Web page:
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Architecture and the Event

By Mietta Mullaly 

The Event can be thought of a disruption to normality, a breakaway or overturn of an accepted social order.
It can be sudden, significant and have a widespread impact – uniting dislocated places through a moment in time. 

Architecture, a discipline concerned with the ‘form’ of things, can use the event as a mechanism for instigating positive change - harnessing the departure from normality to ‘reform’ the way we live.

i. A proposal for a detached classroom so that schools may resume at full capacity. To be deployed on vacant sites across the whole of Melbourne – a contribution of consistency to the place. The space has been designed around a 1.5m metric with a grid of built in stools and desks to the perimeter. Circulation is a choreography of sorts, with only two points to dwell (if you’re the teacher) and just enough for the students to pass through. Porous materials line both the interior and exterior to minimise the potential spreading of the virus.
This proposal has been visualised next to the Royal Park cricket oval, across from St Michaels Primary School. 

ii. Street tiles for keeping our distance. A small but widespread intervention to the footpath/entryways of markets, grocery stores and the like. 

The LaCrosse tower fire in 2014 and the subsequent fire of the Neo200 apartments in the Docklands has sparked an enquiry into flammable cladding across Melbourne.
A special taskforce has been assembled to conduct the audit, inspecting over 2200 buildings since its inception in 2017. Of this 2200, a large number of building were found to contain problematic cladding which needs to be removed and replaced.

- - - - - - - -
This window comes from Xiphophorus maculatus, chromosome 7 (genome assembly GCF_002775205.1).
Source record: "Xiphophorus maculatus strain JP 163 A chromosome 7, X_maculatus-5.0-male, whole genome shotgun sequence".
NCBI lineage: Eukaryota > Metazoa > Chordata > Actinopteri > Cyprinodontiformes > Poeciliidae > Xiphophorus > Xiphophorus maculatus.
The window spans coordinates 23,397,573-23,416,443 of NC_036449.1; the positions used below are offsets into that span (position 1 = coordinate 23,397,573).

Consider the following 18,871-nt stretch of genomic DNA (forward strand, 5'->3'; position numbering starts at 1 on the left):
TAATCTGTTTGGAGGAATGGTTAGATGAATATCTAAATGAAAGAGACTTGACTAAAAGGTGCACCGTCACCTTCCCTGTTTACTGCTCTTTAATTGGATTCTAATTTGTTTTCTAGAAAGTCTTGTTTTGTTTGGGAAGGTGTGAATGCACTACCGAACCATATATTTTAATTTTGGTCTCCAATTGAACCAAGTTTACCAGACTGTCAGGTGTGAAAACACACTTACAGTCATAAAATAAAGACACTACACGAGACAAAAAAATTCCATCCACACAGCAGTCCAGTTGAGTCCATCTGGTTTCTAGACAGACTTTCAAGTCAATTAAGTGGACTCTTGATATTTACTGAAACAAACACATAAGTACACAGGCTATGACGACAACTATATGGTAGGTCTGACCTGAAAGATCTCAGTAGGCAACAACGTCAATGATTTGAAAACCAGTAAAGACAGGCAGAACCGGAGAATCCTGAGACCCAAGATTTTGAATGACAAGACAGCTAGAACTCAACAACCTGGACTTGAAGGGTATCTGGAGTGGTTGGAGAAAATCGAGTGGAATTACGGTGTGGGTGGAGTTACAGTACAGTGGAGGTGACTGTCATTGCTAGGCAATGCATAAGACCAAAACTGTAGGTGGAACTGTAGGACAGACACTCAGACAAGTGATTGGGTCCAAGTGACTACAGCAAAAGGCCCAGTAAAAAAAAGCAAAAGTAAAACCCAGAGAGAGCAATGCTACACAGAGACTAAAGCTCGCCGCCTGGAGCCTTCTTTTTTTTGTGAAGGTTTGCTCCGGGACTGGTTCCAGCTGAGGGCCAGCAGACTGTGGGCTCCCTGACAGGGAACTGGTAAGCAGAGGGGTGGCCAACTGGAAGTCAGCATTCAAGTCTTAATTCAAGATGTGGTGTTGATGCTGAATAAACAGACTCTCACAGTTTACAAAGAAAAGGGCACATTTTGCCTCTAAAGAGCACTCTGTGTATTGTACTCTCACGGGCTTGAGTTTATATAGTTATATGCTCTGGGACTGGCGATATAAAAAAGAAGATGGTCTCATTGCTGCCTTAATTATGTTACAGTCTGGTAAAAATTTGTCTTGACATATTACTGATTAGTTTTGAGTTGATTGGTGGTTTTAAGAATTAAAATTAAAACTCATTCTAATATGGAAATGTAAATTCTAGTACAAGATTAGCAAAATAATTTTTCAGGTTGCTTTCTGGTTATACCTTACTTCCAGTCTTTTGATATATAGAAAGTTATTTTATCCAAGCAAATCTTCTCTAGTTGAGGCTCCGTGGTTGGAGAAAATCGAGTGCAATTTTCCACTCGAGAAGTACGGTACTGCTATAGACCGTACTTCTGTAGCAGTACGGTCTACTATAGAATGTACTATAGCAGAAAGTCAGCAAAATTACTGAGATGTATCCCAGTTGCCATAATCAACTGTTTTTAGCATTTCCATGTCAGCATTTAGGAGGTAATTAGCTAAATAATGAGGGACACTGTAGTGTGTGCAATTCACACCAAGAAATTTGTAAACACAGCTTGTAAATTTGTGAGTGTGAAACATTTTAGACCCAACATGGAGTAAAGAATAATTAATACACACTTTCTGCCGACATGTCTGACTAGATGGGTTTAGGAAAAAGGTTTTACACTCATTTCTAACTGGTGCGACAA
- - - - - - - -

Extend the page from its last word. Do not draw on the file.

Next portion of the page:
The Andrew’s government contends this is ‘the State’s problem’ and therefore the State’s responsibility to finance its rectification.
This proposal uses circumstances of the event and its consequence as an opportunity to introduce a uniform character across Melbourne, through a standardized recladding of at-risk apartments and offices.

A temporary residence and gallery for Christo, conceptualized during coronavirus. The project occupies the heritage listed site of 195 Elizabeth street and uses the iconic ‘wrap’ - suggestive of both construction armature and that of a fabric covering a precious object - as a symbol of the indeterminate relationship between heritage and density within the CBD.


Note from the editor:

In her project Architecture and The Event, Mietta Mullaly describes The Event as: "something which can be thought of as a disruption to normality, a breakaway or overturn of an accepted social order."

Her project rightly identifies that an event, such as COVID-19, The LaCrosse and Neo200 apartment Tower fires, and even the death of the artist Christo, bring to light problems that would otherwise go unbridled in our cities.

Her work suggests that while it is The Event itself which wields the impetus as a disruptor, architecture can reconcile its wake into a formal mechanism for instigating positive change.
Mietta's project is a refreshing reminder of the role of the architect, one which occupies a facet of a comprehensive solution to the immediate local and global problems we face, "harnessing a departure from normality to 'reform' the way we live".